Ari Shechter, PhD

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Overview

Dr. Shechter is Assistant Professor of Medical Sciences at Columbia University Irving Medical Center. He received his PhD while in the laboratory of Dr. Diane Boivin at McGill University. During this time, he trained in human chronobiology and developed expertise in the assessment of the sleep-wake cycle and circadian physiology. He completed a postdoctoral research fellowship under the mentorship of Dr. Marie-Pierre St-Onge at the New York Obesity Nutrition Research Center at Columbia University. There he began to examine the relationship of sleep with food intake, physical activity, and metabolism. His current research at CBCH focuses on how sleep and circadian rhythm disturbance, as a result of pathophysiologic states and lifestyle/behaviors, affects cardiometabolic and psychological outcomes. He is also interested in the impact of chronotherapeutic interventions and the light environment on sleep and mood. By conducting varied and interdisciplinary research, including observational studies, laboratory-based mechanistic studies, and patient-oriented clinical interventions, Dr. Shechter’s work aims to clarify the bio-behavioral pathways by which sleep and circadian rhythms influence health and well-being.

Dr. Shechter is currently PI on an NHLBI-funded R01 examining the association of short sleep and sedentary behavior with 1-year risk for recurrent cardiovascular events and mortality following stroke (R01HL141494). He is also currently MPI on an NHLBI-funded R01 to examine how sleep/circadian disruption and work-related environmental factors are related to the development of burnout and elevated blood pressure in emergency department clinicians (the Identification of Modifiable PROgnosticators for burnout and cardioVascular risk in Emergency medicine [IMPROVE] study; R01HL146911).

Gender

  • Male

Credentials & Experience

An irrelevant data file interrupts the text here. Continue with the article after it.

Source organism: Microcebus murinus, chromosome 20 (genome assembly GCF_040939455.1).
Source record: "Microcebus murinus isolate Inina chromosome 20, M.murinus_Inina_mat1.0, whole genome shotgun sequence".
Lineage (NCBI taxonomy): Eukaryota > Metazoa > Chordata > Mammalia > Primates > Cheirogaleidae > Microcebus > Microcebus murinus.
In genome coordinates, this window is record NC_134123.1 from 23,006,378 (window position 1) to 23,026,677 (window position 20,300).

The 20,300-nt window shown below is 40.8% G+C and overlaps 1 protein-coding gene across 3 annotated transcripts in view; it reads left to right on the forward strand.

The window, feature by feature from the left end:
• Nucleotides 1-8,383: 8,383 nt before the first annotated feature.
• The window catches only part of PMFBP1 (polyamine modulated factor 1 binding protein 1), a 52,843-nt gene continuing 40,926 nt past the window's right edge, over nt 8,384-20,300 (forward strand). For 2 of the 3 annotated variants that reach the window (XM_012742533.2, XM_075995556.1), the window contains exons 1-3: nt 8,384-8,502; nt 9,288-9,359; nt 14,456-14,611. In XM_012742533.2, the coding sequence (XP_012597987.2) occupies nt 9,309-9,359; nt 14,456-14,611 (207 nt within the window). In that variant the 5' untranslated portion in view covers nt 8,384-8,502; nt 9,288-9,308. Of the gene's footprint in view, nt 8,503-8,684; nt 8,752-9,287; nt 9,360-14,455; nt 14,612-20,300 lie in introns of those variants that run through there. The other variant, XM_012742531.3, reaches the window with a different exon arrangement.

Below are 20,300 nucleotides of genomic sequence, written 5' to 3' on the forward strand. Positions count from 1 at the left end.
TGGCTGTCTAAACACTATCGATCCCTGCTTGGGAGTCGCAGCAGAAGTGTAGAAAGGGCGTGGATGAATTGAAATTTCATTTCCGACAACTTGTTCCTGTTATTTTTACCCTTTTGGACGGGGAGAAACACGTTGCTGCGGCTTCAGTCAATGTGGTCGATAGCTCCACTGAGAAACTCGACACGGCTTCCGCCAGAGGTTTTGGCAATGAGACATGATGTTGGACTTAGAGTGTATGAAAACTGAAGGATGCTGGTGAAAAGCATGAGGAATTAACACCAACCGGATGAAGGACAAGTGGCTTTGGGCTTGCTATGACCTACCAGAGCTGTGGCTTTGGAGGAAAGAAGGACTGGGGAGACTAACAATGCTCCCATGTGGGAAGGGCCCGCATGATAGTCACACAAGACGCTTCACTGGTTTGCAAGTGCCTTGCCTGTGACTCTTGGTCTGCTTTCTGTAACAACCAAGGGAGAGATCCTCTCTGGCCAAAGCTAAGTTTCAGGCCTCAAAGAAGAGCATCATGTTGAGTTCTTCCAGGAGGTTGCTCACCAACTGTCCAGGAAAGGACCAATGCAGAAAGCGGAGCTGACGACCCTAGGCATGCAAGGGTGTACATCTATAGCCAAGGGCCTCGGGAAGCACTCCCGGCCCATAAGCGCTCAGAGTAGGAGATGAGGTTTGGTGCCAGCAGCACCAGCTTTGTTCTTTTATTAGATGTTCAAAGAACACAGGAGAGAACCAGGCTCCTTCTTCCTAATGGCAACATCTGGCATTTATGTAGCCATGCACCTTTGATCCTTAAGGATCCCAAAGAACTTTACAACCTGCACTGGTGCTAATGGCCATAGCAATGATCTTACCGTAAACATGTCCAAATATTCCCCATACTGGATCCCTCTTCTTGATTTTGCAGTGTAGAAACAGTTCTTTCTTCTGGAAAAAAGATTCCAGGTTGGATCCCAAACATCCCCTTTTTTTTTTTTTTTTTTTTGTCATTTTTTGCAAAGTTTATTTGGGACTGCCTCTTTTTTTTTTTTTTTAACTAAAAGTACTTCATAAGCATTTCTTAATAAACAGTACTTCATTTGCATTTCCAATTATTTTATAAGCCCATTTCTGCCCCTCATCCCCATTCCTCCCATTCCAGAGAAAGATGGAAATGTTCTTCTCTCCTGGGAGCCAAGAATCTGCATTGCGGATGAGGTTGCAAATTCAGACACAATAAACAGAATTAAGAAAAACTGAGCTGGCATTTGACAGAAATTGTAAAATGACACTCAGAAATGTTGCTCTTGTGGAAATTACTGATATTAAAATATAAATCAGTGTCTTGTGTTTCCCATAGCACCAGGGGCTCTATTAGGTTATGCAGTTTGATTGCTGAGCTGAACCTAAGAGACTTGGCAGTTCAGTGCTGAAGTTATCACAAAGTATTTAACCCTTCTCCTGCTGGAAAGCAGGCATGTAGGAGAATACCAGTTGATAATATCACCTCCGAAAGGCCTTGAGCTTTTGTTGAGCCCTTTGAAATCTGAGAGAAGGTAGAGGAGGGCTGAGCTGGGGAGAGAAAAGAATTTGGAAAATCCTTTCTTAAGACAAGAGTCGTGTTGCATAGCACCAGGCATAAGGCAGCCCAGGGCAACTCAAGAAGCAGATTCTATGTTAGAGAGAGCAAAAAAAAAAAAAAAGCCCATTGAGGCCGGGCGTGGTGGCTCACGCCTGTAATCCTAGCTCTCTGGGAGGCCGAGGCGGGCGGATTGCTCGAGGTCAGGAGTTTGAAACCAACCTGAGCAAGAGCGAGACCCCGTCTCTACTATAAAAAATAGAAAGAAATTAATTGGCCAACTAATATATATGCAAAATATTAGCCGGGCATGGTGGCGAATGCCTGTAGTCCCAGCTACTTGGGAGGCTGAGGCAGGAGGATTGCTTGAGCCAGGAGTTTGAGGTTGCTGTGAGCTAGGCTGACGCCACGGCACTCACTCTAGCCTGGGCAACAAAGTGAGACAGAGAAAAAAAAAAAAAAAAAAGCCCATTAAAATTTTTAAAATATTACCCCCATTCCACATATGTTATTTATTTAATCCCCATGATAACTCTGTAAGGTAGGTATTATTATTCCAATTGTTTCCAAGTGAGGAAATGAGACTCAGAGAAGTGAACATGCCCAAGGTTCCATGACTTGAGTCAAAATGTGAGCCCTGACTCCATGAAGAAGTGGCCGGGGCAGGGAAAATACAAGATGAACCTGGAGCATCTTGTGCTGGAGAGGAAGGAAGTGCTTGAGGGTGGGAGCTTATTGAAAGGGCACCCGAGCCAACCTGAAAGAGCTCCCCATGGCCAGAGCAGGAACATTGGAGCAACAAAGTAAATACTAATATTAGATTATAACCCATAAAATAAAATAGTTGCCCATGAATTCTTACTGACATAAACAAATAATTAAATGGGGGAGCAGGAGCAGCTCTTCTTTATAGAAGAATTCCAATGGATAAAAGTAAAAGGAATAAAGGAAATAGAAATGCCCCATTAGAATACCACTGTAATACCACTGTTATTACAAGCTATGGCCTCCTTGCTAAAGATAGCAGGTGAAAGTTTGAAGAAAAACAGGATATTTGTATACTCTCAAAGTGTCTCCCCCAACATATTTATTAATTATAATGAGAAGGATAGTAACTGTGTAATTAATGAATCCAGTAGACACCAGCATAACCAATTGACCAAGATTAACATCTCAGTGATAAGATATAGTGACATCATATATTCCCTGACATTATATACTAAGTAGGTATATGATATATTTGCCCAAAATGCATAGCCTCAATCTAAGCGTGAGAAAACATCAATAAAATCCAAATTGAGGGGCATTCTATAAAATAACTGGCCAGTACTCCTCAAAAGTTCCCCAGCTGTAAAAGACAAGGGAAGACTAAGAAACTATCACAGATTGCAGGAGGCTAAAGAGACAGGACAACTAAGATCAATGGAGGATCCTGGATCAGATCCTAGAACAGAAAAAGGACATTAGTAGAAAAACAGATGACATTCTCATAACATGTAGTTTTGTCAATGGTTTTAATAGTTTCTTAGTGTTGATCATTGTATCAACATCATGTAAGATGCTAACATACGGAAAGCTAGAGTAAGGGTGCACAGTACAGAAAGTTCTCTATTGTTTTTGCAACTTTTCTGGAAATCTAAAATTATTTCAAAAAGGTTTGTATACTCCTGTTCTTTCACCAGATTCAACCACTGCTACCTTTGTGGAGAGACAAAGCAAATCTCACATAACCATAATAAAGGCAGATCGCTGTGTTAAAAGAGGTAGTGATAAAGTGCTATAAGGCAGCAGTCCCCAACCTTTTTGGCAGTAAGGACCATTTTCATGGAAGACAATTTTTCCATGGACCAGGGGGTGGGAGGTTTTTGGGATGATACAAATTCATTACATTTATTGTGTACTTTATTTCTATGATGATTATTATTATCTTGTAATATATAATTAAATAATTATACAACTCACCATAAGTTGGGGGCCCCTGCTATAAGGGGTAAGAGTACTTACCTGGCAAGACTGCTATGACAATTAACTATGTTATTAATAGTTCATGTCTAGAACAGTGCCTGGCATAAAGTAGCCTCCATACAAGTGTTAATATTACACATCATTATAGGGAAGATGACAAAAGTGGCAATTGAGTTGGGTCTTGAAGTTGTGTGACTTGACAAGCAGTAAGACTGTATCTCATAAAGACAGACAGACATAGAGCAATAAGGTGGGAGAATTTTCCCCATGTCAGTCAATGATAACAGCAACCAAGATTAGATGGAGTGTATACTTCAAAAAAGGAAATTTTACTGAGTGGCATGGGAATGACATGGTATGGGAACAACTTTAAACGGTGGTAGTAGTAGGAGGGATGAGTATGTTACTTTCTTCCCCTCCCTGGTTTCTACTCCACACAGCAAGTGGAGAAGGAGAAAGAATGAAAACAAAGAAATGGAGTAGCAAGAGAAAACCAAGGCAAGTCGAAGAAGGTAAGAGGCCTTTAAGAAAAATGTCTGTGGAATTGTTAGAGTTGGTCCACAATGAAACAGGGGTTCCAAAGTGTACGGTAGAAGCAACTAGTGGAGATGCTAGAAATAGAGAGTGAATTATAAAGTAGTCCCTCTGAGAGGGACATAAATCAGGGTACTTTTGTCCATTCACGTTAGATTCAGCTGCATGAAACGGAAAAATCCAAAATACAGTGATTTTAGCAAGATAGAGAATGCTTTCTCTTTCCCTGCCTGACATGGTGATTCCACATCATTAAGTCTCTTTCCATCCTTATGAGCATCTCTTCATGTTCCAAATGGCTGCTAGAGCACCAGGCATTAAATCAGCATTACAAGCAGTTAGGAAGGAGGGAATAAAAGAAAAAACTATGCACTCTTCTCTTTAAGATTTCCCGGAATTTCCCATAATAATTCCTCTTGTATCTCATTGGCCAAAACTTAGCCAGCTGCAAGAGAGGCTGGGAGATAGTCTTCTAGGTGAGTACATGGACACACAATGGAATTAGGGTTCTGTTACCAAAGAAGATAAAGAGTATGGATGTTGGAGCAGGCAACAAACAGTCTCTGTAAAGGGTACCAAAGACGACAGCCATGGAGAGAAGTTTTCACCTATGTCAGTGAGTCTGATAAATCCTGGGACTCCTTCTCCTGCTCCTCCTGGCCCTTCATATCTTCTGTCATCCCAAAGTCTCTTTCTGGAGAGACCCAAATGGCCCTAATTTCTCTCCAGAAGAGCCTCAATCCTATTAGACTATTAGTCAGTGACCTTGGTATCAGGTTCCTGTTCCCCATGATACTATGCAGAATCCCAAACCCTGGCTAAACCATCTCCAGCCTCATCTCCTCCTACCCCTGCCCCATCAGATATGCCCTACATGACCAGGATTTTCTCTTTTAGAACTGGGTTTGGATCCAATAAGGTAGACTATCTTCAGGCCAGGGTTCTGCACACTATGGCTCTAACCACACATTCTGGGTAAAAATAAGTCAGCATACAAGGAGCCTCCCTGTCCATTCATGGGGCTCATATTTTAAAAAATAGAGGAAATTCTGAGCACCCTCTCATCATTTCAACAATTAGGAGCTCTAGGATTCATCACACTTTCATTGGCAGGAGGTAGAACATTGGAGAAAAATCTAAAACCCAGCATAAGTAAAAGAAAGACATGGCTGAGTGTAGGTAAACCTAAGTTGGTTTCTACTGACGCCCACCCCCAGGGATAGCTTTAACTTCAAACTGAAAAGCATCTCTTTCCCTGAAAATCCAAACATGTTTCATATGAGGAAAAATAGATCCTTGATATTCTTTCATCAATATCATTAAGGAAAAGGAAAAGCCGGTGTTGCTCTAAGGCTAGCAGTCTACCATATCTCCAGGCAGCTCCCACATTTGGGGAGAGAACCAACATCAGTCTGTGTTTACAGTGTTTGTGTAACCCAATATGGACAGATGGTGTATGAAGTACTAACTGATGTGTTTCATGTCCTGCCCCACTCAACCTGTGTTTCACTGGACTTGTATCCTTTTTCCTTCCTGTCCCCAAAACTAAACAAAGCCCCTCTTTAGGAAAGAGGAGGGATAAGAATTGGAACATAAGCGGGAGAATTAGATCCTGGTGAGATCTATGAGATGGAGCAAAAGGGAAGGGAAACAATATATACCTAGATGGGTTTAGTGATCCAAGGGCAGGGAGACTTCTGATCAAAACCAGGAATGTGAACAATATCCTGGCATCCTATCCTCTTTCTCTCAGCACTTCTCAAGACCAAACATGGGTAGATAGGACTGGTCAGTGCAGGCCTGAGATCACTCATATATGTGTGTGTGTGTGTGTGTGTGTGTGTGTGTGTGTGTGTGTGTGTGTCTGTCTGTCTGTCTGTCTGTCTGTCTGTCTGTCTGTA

Education & Training

  • PhD, 2011 Neuroscience, McGill University

Research

Research Interests

  • Relationship of sleep and circadian rhythms with cardiometabolic and psychological outcomes
  • The impact of the work environment and work scheduling (e.g., shift work) on sleep, behavior, physiology, and mental health
  • Effects of light exposure on sleep, mood, and performance
  • Insomnia; short sleep duration; circadian misalignment


Selected Publications

  1. Abdalla M, Schwartz JE, Cornelius T, Chang BP, Alcántara C, Shechter A. (2020). Objective Short Sleep Duration and 24-hour Blood Pressure. International Journal of Cardiology Hypertension. 7 (2020), 100062.
  2. Leeds R, Shechter A, Alcántara A, Aggarwal B, Usseglio J, Abdalla, M, Moise N. (2020). Elucidating the relationship between Insomnia, Sex, and Cardiovascular Disease. Gender and the Genome. In press.
  3. Shechter A, Diaz F, Moise N, Anstey DE, Ye S, Agarwal S, Birk J, Brodie D, Cannone DE, Chang B, Claassen J, Cornelius T, Derby L, Dong M, Givens RC, Hochman B, Homma S, Kronish IM, Lee SAJ, Manzano W, Mayer LES, McMurry C, Moitra V, Pham P, Rabbani L, Rivera RR, Schwartz A, Schwartz JE, Shapiro P, Shaw K, Sullivan AM, Vose C, Wasson L, Edmondson D, Abdalla M. (2020). Psychological distress, coping behaviors, and preferences for support among New York healthcare workers during the COVID-19 pandemic. General Hospital Psychiatry. 66:1-8.
  4. Shechter A, Quispe KA, Mizhquiri Barbecho JS, Slater C, Falzon L. (2020). Interventions to reduce short-wavelength (“blue”) light exposure at night and their effects on sleep: A systematic review and meta-analysis. SLEEP Advances. 1(1), 2020.
  5. Vidafar P, Cain SW, Shechter A. (2020). Relationship between Sleep and Hedonic Appetite in Shift Workers. Nutrients. 12(9), 2835
  6. Romero EK, Abdalla M, Thanataveerat A, Alcántara C, Kronish IM, Edmondson D, Shechter A. (2020). Short sleep duration following hospital evaluation for acute coronary syndrome is associated with increased risk of 6-month readmission. Psychosomatic Medicine. 82(1):57-63
  7. Chen Y, Lauren S, Chang BP, and Shechter A. (2018). Objective Food Intake in Night and Day Shift Workers: A Laboratory Study. Clocks & Sleep. 1(1):42-49.
  8. Shechter A, Kim EW, St-Onge MP, and Westwood A. (2018). Blocking nocturnal blue light for insomnia: A randomized controlled trial. Journal of Psychiatric Research. 96:196-202.
  9. Shechter A, Foster GD, Lang W, Reboussin DM, St-Onge MP, Zammit G, Newman AB, Millman RP, Wadden TA, Jakicic JM, Strotmeyer E, Wing RR, Pi-Sunyer FX, Kuna ST, and the Sleep AHEAD Research Group of the Look AHEAD Research Group. (2017). Effects of a lifestyle intervention on REM sleep-related OSA severity in obese individuals with type 2 diabetes. Journal of Sleep Research. 26(6):747-755.